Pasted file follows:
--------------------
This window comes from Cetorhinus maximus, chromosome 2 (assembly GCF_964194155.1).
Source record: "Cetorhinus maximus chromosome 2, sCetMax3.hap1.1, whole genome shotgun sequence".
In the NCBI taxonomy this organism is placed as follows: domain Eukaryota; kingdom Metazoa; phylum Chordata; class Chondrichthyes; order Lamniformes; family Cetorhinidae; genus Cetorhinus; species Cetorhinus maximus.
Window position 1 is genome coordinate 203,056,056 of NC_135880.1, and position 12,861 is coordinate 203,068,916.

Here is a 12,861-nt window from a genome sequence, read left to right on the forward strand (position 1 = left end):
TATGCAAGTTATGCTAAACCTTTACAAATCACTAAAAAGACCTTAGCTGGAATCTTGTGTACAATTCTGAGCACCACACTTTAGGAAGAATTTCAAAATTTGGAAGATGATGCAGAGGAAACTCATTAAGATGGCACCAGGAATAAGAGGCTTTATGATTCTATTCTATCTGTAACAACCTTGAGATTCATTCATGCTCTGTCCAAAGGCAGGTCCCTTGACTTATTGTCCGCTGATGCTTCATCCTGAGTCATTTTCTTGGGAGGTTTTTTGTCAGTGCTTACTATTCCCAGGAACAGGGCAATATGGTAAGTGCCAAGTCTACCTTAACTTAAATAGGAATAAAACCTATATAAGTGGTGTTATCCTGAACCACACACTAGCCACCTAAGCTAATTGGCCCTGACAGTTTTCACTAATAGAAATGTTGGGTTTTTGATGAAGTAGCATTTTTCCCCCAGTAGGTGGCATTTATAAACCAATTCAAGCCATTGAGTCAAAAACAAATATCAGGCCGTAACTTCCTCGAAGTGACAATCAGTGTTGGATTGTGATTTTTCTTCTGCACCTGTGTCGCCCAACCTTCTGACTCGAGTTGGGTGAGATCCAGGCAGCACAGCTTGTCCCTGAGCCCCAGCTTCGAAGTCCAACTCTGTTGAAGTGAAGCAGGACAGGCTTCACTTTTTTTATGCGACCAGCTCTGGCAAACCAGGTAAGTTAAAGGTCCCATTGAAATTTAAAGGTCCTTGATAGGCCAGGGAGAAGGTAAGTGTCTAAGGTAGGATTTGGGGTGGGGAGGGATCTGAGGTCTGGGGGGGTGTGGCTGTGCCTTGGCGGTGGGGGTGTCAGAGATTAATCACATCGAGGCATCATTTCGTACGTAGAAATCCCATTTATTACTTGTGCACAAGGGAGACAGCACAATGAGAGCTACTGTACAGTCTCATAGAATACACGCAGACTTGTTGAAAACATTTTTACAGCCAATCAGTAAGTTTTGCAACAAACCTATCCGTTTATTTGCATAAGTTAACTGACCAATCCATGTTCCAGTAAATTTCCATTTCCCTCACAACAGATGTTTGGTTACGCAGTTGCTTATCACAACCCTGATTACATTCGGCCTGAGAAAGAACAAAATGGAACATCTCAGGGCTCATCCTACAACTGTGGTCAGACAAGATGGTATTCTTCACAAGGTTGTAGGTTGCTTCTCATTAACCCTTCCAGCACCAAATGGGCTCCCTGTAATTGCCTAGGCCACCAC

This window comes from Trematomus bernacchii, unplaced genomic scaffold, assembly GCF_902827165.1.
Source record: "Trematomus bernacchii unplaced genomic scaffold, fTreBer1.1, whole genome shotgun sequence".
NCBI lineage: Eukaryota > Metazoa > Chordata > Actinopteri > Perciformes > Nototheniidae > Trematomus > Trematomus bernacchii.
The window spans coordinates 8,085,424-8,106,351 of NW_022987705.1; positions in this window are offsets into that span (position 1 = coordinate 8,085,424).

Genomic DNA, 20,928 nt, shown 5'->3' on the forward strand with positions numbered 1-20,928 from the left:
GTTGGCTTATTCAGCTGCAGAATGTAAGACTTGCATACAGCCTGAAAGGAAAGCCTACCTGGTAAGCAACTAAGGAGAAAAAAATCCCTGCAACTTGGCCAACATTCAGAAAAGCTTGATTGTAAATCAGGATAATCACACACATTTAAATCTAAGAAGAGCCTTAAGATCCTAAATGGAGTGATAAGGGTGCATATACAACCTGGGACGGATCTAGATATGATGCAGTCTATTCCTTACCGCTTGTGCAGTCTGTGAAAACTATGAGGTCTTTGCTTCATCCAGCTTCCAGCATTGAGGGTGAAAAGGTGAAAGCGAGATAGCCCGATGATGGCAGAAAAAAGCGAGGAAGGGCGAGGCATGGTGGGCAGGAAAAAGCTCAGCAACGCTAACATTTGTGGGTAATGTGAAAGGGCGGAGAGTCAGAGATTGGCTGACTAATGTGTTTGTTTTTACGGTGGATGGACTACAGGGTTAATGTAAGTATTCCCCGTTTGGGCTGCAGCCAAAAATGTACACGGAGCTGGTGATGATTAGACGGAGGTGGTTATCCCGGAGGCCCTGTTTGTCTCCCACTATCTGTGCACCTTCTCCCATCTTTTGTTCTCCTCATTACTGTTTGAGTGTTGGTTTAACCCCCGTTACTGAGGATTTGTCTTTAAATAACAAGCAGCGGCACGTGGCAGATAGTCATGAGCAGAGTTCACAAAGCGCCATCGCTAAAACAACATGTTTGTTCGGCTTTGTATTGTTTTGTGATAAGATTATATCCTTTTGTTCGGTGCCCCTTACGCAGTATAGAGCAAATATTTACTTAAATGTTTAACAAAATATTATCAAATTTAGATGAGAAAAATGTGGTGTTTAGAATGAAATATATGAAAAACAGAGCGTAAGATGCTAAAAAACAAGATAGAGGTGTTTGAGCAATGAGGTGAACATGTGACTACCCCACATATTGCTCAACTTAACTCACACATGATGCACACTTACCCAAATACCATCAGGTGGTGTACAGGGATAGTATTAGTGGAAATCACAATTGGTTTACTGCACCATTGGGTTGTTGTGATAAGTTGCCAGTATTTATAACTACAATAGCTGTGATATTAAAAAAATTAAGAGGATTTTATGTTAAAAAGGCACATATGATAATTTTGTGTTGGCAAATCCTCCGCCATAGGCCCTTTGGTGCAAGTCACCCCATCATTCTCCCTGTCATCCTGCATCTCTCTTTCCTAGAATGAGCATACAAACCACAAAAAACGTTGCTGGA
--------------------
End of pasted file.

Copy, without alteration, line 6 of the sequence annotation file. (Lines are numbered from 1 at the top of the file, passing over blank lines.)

TATGCAAGTTATGCTAAACCTTTACAAATCACTAAAAAGACCTTAGCTGGAATCTTGTGTACAATTCTGAGCACCACACTTTAGGAAGAATTTCAAAATTTGGAAGATGATGCAGAGGAAACTCATTAAGATGGCACCAGGAATAAGAGGCTTTATGATTCTATTCTATCTGTAACAACCTTGAGATTCATTCATGCTCTGTCCAAAGGCAGGTCCCTTGACTTATTGTCCGCTGATGCTTCATCCTGAGTCATTTTCTTGGGAGGTTTTTTGTCAGTGCTTACTATTCCCAGGAACAGGGCAATATGGTAAGTGCCAAGTCTACCTTAACTTAAATAGGAATAAAACCTATATAAGTGGTGTTATCCTGAACCACACACTAGCCACCTAAGCTAATTGGCCCTGACAGTTTTCACTAATAGAAATGTTGGGTTTTTGATGAAGTAGCATTTTTCCCCCAGTAGGTGGCATTTATAAACCAATTCAAGCCATTGAGTCAAAAACAAATATCAGGCCGTAACTTCCTCGAAGTGACAATCAGTGTTGGATTGTGATTTTTCTTCTGCACCTGTGTCGCCCAACCTTCTGACTCGAGTTGGGTGAGATCCAGGCAGCACAGCTTGTCCCTGAGCCCCAGCTTCGAAGTCCAACTCTGTTGAAGTGAAGCAGGACAGGCTTCACTTTTTTTATGCGACCAGCTCTGGCAAACCAGGTAAGTTAAAGGTCCCATTGAAATTTAAAGGTCCTTGATAGGCCAGGGAGAAGGTAAGTGTCTAAGGTAGGATTTGGGGTGGGGAGGGATCTGAGGTCTGGGGGGGTGTGGCTGTGCCTTGGCGGTGGGGGTGTCAGAGATTAATCACATCGAGGCATCATTTCGTACGTAGAAATCCCATTTATTACTTGTGCACAAGGGAGACAGCACAATGAGAGCTACTGTACAGTCTCATAGAATACACGCAGACTTGTTGAAAACATTTTTACAGCCAATCAGTAAGTTTTGCAACAAACCTATCCGTTTATTTGCATAAGTTAACTGACCAATCCATGTTCCAGTAAATTTCCATTTCCCTCACAACAGATGTTTGGTTACGCAGTTGCTTATCACAACCCTGATTACATTCGGCCTGAGAAAGAACAAAATGGAACATCTCAGGGCTCATCCTACAACTGTGGTCAGACAAGATGGTATTCTTCACAAGGTTGTAGGTTGCTTCTCATTAACCCTTCCAGCACCAAATGGGCTCCCTGTAATTGCCTAGGCCACCAC